This ultimately worked very well so far, and included relative successes such as the absorption of the old GDR post 1990, and the Yugo war and refugee crisis.
For me their current situation is very much dominated by three things, with the added issue of the Syrian refugees:
1.They are the dominant force in Europe.
2.Europe is under alot of stress which on the grander scale is IMO simply a product of global economics and power shifts, and that in itself stems from the major Euro nations relative decline in ability to expand or maintain their competitiveness. Ageing population is one large part of it but that itself is a product of forces and factors that stem from societal and cultural cycles that are undergoing a yuuuuge process of shifting.
3. A large part of the redevelopment of Germany was based on American influence, inbuilt in militaristic and economic structures at least. As America’s global power and relationships have shifted and are under great threat, accordingly Germany (and the other Euro nations it is the leader for) treads an interesting line in balancing for example the aims of an aspired and largely successful social democratic system against an increasingly antagonistic and, as we now know, increasingly unstable American ultra capitalist militaristic system?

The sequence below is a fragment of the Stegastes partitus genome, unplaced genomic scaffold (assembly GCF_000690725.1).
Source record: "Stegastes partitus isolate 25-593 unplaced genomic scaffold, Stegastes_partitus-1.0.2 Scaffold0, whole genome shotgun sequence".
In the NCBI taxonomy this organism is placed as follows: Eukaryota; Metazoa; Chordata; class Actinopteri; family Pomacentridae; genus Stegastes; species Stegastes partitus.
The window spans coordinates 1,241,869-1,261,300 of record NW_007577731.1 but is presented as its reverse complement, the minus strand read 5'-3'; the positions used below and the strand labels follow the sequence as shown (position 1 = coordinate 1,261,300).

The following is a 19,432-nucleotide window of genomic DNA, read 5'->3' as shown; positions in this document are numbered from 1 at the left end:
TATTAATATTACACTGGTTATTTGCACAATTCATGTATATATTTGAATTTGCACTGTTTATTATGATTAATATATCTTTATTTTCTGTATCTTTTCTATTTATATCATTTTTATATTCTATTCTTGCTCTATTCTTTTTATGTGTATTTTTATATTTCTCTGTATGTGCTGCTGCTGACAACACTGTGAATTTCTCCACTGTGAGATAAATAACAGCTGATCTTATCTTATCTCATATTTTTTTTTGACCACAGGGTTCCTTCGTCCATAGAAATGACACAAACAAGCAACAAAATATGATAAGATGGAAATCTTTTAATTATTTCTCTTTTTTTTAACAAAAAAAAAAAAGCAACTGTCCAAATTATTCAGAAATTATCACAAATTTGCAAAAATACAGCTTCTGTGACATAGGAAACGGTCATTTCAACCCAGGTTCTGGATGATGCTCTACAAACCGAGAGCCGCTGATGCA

How much is Germany and Europe willing to oppose their major global ally, trading partner, benefactor, ‘protector’, and controlling element? How much do the forces and influences of this struggle, and the issues of unemployment, ageing pop, standards of living, social unrest, and other recently increasing challenges for those and other reasons, change and destabilise Germany and other Euro nations, and how do they respond?